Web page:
The Beatles have had an enormous impact on my life ever since, well, birth, actually. They were, and still very much are, my Mother’s favorite band and their music filled our house more than often. The first songs I learned by heart were Beatles songs. Rubber Soul was always my favorite, which is why when I moved out on my own for the first time I snuck my Mother’s Rubber Soul vinyl out with me. The boy I first moved out with, who would become the Father of my oldest daughter, was a huge Beatles fan. He played their songs on his acoustic guitar and sang me to sleep with some of my favorites in those first few nights in our apartment. We did not have much, but we had music, and our love for it. He would later sing Beatles song to our daughter, Julia, whose first name he chose after John Lennon’s Mother, and her namesake song. Though it would be Blackbird, not Julia, that he would use most often as a lullaby for her. A childhood nickname that I would later adopt as a writing persona, and tattoo on myself to remember to keep writing, Lucy, would come from The Beatles song Lucy in the Sky with Diamonds. And, those are just a few Beatles-milestones, there are so many more.
There used to be a Sunday morning radio show called Breakfast With The Beatles that I used to listen to, and enjoy, more than I would ever take up the newspaper on a Sunday morning ritual. Maybe the radio show still exists, over the years I lost track of it. This new addition to a weekly post at Lyriquediscorde is inspired by the radio show, and will start, in order, with the songs off of my favorite album of The Beatles – Rubber Soul.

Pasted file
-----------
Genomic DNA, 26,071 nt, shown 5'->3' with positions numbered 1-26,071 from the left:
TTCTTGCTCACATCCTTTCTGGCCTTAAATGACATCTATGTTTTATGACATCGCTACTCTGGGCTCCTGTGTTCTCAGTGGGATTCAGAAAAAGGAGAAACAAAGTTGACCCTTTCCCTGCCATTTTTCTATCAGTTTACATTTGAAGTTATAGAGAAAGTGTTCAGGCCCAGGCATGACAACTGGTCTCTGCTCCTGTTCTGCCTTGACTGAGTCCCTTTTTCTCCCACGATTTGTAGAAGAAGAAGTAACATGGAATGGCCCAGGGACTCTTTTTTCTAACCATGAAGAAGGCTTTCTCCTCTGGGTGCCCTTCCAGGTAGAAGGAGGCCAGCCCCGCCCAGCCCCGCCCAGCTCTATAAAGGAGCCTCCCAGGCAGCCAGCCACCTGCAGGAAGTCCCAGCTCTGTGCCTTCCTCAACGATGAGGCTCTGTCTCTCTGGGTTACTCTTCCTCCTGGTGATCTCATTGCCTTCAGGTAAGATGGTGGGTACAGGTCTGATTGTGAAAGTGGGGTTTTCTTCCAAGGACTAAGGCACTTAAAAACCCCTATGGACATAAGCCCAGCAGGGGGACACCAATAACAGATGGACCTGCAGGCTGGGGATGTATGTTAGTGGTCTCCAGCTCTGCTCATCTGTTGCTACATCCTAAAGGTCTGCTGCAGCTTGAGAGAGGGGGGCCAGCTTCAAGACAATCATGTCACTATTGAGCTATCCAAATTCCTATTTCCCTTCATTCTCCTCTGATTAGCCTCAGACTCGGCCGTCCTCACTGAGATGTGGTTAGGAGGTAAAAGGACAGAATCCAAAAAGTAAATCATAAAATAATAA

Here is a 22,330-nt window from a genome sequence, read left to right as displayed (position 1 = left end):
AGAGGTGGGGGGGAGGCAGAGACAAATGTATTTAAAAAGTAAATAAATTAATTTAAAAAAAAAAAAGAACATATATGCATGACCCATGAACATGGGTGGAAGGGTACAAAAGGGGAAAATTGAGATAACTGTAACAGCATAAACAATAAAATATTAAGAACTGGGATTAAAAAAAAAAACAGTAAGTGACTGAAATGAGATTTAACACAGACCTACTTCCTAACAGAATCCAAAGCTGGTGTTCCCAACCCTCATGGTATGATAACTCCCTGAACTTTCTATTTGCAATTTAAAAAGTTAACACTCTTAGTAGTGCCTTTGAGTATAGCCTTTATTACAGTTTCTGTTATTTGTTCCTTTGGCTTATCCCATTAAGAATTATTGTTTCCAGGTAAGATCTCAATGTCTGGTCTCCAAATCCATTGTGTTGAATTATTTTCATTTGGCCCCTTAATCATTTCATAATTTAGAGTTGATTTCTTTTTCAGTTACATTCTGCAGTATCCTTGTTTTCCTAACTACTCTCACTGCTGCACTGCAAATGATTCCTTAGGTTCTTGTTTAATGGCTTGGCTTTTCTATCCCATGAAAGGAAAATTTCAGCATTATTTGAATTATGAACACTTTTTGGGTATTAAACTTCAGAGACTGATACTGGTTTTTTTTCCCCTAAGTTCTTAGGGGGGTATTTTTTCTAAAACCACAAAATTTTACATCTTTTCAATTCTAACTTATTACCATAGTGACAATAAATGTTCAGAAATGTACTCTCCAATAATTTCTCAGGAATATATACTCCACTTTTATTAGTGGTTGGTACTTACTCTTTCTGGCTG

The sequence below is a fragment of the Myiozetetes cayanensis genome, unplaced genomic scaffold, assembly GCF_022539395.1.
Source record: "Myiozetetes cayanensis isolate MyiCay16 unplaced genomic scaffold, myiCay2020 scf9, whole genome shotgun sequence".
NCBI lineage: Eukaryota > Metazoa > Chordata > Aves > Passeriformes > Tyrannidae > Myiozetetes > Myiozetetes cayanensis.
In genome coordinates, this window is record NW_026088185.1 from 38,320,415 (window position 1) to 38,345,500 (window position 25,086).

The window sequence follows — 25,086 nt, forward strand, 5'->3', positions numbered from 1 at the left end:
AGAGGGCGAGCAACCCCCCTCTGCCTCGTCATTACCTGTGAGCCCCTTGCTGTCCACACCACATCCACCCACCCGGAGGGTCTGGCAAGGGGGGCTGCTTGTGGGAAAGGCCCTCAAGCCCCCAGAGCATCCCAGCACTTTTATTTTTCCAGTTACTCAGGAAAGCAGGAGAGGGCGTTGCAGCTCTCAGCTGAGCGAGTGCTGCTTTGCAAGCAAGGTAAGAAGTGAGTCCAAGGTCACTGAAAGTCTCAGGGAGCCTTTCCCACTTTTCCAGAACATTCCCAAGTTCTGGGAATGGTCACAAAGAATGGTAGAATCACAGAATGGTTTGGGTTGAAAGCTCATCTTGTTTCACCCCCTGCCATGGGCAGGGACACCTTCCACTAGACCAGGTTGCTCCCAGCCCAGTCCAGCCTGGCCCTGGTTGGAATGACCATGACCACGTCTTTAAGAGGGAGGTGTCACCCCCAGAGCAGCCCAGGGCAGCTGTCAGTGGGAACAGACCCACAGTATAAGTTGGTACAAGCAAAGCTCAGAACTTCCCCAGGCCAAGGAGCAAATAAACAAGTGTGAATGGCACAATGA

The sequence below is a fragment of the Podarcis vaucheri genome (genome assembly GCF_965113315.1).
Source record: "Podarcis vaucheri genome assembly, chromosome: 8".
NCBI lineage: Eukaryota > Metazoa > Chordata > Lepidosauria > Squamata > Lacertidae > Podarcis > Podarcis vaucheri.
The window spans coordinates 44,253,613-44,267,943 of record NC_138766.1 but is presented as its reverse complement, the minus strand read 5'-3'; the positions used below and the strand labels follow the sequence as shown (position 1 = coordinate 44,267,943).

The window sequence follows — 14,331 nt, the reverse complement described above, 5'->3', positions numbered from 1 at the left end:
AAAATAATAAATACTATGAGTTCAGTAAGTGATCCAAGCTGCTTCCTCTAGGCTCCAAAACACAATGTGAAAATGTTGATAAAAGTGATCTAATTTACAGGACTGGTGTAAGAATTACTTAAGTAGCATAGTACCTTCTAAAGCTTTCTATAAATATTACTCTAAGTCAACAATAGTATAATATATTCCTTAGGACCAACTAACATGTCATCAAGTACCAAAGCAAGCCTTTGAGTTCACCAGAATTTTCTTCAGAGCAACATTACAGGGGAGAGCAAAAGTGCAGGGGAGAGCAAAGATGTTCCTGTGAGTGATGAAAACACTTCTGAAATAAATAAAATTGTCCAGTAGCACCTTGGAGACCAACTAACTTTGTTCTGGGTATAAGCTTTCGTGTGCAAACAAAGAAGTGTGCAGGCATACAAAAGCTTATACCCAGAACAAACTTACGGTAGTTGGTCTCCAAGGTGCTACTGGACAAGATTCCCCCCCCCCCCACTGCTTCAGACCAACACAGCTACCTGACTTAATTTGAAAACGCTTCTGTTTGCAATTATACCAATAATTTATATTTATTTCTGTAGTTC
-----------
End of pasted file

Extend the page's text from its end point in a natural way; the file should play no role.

Drive My Car is a song primarily written by Paul McCartney, with lyrical contributions from John Lennon, and first released by the Beatles on the British version of the 1965 album Rubber Soul; it also appeared in North America on the Yesterday and Today collection. The upbeat, lighthearted Drive My Car was used as the opening track for both albums.
The song’s male narrator is told by a woman that she is going to be a famous movie star, and she offers him the opportunity to be her chauffeur, adding “and maybe I’ll love you.” When he objects that his “prospects are good“, she retorts that “working for peanuts is all very fine/but I can show you a better time.” When he agrees to her proposal, she admits that she does not have a car, “but [she’s] found a driver and that’s a start.”
According to McCartney, “‘Drive my car’ was an old blues euphemism for sex“.
Drive My Car
When McCartney arrived at Lennon’s Weybridge home for a writing session, he had the tune in his head, but “The lyrics were disastrous, and I knew it.” The chorus began, “You can buy me diamond rings“, a cliche they’d used twice before in Can’t Buy Me Love and I Feel Fine (as well as the discarded If You’ve Got Trouble). Lennon dismissed the lyrics as “crap” and “too soft“.They decided to rewrite the lyrics and after some difficulty—McCartney said it was “one of the stickiest” writing sessions—they settled on the “drive my car” theme (which Bob Spitzcredits to Lennon) and the rest of the lyrics flowed easily from that.
Drive My Car was recorded on October 13, 1965 in the Beatles’ first recording session to extend past midnight. McCartney, working closely with George Harrison, laid down the basic rhythm track, doubling similar riffing lines on bass and low guitar, as per Harrison’s suggestion. Harrison had been listening to Otis Redding’s Respect at the time and, as a result of its influence, Drive My Car has more bottom than any previous Beatles recording, mimicking the bass-heavy sound generated in Redding’s Memphis studio.
McCartney played the lead guitar solo, although Harrison plays the guitar which doubles the bass throughout the song. Harrison claimed to have also played the 6-string bass part
My choice for favorite cover version of Drive My Car is The Donna’s version. I love a good gender-swapped cover song, probably due to the fact (but not entirely) for my own predilection of doing gender switched songs at karaoke.